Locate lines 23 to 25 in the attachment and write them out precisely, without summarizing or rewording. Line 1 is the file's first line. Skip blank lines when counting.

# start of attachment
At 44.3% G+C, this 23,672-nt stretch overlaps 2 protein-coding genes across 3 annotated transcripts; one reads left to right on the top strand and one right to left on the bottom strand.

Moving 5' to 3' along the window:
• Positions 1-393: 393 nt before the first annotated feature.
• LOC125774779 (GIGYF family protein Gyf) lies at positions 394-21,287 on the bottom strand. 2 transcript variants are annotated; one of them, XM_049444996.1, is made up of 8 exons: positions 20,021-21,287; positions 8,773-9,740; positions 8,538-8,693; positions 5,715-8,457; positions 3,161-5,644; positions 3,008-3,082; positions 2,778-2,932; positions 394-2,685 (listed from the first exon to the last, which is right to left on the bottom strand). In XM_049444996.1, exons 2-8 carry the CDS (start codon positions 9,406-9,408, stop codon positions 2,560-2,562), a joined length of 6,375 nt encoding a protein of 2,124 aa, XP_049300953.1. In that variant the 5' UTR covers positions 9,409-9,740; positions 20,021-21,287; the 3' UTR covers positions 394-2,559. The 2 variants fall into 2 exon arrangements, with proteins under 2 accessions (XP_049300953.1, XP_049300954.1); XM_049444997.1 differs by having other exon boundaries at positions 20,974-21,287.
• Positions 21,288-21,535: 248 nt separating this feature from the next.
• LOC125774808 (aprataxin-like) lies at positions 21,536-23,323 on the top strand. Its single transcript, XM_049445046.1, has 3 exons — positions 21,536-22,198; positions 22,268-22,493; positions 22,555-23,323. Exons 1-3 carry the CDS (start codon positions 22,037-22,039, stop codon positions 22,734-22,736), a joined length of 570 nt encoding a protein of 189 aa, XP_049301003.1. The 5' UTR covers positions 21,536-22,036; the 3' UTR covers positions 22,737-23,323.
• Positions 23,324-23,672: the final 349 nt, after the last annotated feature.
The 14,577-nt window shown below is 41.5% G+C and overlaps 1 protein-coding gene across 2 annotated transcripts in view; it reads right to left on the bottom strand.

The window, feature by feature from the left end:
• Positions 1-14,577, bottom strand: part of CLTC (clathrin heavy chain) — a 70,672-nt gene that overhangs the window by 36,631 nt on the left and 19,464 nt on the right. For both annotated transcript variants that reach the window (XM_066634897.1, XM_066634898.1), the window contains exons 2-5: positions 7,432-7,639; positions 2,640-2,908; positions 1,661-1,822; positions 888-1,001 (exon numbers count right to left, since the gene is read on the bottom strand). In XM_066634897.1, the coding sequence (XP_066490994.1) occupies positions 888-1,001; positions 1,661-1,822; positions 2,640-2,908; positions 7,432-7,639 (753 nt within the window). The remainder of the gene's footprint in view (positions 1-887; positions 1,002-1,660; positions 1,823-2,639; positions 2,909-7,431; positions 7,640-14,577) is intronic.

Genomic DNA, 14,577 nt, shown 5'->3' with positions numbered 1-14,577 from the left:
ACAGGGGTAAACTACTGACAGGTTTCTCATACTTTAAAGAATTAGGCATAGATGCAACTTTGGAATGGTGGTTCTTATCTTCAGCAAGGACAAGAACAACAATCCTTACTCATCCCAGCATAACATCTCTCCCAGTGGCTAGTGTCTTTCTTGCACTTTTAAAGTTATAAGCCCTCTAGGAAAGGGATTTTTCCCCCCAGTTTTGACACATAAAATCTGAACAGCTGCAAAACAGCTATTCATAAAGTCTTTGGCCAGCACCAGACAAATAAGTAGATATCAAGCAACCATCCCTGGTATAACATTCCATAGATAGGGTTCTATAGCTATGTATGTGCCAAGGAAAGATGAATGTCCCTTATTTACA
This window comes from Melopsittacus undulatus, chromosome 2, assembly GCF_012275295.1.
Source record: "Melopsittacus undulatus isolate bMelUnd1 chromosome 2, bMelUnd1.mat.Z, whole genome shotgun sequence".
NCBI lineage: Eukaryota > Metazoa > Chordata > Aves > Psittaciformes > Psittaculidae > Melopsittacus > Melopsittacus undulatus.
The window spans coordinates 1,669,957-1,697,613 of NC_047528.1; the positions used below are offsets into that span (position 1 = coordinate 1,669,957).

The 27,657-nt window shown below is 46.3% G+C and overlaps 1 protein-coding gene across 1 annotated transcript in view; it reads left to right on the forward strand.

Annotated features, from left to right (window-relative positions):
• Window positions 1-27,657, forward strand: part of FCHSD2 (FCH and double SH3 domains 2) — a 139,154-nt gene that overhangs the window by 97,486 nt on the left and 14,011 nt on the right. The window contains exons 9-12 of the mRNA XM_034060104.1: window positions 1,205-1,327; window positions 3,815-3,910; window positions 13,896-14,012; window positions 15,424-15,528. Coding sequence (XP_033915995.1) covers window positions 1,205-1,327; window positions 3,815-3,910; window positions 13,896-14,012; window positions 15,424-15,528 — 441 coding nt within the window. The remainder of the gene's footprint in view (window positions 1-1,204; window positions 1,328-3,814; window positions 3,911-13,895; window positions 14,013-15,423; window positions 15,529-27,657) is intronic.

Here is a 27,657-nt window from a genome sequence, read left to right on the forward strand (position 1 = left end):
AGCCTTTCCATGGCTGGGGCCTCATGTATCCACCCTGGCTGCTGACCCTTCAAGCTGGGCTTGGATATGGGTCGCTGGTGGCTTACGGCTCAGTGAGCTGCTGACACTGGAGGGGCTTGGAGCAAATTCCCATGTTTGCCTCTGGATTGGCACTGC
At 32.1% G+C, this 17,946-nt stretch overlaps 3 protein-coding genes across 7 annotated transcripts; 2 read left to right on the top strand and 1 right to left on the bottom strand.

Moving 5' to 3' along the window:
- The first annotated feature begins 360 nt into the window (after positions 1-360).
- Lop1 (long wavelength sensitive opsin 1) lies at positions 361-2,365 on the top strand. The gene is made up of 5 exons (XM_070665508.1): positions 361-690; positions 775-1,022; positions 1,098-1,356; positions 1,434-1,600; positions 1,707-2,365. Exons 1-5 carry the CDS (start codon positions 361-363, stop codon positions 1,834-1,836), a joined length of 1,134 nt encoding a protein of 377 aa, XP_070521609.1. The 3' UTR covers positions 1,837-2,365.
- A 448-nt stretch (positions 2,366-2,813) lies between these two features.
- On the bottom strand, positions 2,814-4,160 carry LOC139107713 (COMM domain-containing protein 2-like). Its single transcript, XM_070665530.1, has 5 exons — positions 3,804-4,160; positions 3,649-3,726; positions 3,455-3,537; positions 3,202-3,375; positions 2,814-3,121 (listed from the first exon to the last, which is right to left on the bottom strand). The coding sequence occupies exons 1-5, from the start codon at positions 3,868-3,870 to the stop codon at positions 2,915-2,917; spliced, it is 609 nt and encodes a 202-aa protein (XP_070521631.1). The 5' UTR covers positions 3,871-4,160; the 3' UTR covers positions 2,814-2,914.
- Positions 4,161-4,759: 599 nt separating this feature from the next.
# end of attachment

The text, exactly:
Moving 5' to 3' along the window:
- The first annotated feature begins 360 nt into the window (after positions 1-360).
- Lop1 (long wavelength sensitive opsin 1) lies at positions 361-2,365 on the top strand. The gene is made up of 5 exons (XM_070665508.1): positions 361-690; positions 775-1,022; positions 1,098-1,356; positions 1,434-1,600; positions 1,707-2,365. Exons 1-5 carry the CDS (start codon positions 361-363, stop codon positions 1,834-1,836), a joined length of 1,134 nt encoding a protein of 377 aa, XP_070521609.1. The 3' UTR covers positions 1,837-2,365.